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Get The Facts

Alcohol-related brain injury (ARBI)

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Causes of brain injury

Alcohol-related brain injury (ARBI)

Alcohol is a poison, or neurotoxin, that can cause physical injury to the brain. 

Alcohol-related brain injury (ARBI) can not only occur from extremely high levels of alcohol due to binge drinking, but also from more moderate alcohol intake but over a long period of time.  Alcohol has a toxic effect on the central nervous system, disrupts the intake vitamin B1, and also causes dehydration which can affect brain cells.


Effects of alcohol-related brain injury

Similar to other types of brain injury, ARBI can result in:

  • impaired judgment and self-awareness
  • social isolation
  • depression and mood disorders
  • lack of motivation
  • distractibility and concentration issues
  • impulsivity and reckless behaviour.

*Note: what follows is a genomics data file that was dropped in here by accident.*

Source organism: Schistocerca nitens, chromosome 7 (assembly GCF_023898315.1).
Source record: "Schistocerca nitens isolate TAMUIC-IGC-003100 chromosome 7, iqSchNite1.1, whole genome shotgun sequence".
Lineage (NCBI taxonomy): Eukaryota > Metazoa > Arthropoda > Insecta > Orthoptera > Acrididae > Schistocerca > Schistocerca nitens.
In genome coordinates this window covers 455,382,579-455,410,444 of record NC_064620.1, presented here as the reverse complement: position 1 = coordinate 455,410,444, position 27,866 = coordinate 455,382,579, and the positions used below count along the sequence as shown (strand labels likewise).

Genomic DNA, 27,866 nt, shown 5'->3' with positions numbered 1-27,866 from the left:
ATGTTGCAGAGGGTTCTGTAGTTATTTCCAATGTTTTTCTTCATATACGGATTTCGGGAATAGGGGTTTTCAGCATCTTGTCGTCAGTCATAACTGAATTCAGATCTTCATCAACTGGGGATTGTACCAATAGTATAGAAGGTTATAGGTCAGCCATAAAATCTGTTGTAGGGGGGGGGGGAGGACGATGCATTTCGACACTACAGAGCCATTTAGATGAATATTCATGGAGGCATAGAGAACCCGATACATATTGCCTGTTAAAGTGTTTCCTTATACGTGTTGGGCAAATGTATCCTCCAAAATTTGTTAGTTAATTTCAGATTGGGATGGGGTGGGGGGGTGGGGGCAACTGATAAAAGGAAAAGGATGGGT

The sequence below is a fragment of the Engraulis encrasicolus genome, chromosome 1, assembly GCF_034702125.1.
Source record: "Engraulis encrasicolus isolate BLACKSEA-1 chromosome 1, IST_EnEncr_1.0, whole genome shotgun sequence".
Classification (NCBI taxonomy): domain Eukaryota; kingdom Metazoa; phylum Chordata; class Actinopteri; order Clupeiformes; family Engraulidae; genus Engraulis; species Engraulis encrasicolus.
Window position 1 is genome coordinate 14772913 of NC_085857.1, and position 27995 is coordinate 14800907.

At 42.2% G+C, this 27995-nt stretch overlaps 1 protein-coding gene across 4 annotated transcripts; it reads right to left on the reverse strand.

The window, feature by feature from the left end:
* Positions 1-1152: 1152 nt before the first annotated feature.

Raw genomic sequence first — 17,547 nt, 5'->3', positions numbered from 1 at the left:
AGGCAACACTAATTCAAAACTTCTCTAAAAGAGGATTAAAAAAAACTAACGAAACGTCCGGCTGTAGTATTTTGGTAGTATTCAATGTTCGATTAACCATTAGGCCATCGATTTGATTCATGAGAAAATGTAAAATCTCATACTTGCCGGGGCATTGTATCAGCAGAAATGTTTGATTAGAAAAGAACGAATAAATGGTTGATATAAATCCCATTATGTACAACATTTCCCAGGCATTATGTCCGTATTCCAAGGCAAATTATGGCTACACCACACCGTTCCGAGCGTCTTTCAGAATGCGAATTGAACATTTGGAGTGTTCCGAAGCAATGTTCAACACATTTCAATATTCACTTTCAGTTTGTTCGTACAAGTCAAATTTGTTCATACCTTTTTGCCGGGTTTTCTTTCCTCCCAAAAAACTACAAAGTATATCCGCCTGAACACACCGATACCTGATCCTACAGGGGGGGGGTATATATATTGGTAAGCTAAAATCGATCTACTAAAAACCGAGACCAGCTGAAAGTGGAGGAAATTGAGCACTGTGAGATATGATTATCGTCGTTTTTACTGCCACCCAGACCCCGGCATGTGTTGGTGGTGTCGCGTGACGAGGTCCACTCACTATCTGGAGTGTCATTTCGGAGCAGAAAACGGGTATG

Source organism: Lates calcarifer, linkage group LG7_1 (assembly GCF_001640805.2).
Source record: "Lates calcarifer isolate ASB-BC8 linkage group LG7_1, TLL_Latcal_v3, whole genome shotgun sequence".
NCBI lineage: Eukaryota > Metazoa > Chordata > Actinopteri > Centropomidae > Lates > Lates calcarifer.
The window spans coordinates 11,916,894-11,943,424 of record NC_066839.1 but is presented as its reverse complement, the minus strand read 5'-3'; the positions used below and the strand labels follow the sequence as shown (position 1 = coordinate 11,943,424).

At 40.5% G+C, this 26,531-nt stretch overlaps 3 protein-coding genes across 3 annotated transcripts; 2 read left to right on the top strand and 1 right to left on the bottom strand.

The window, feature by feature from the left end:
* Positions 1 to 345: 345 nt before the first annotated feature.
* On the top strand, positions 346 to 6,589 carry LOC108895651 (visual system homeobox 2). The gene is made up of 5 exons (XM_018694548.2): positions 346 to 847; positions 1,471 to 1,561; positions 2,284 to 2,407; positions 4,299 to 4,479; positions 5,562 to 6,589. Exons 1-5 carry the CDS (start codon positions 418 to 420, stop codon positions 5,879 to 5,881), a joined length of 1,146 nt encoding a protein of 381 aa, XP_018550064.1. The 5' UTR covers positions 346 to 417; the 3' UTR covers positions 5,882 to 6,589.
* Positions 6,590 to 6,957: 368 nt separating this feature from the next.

Types of alcohol-related brain injury

Like other types of brain injury, it varies from mild to severe in its effects and various types of ARBI result from where the brain injury occurs: 


  • Cerebellar atrophy causes balance and coordination issues
  •  Peripheral neuropathy - sensory issues with the hands, feet and legs
  • Hepatic encephalopathy as an outcome of liver disease
  • Frontal lobe dysfunction affecting cognition, behaviour and personality
  • Wernicke's encephalopathy caused by extreme thiamine deficiency
  • Korsakoff's amnesic syndrome with severe short-term memory deficits.


Is recovery from ARBI possible?

Effects vary from person to person, as does the potential for recovery. Some improvement may result when a person stops using alcohol and maintains a healthy diet. The brain has only a limited ability to heal itself so improvements may actually be due to effective rehabilitation as the person learns to compensate for lost skills and abilities. 


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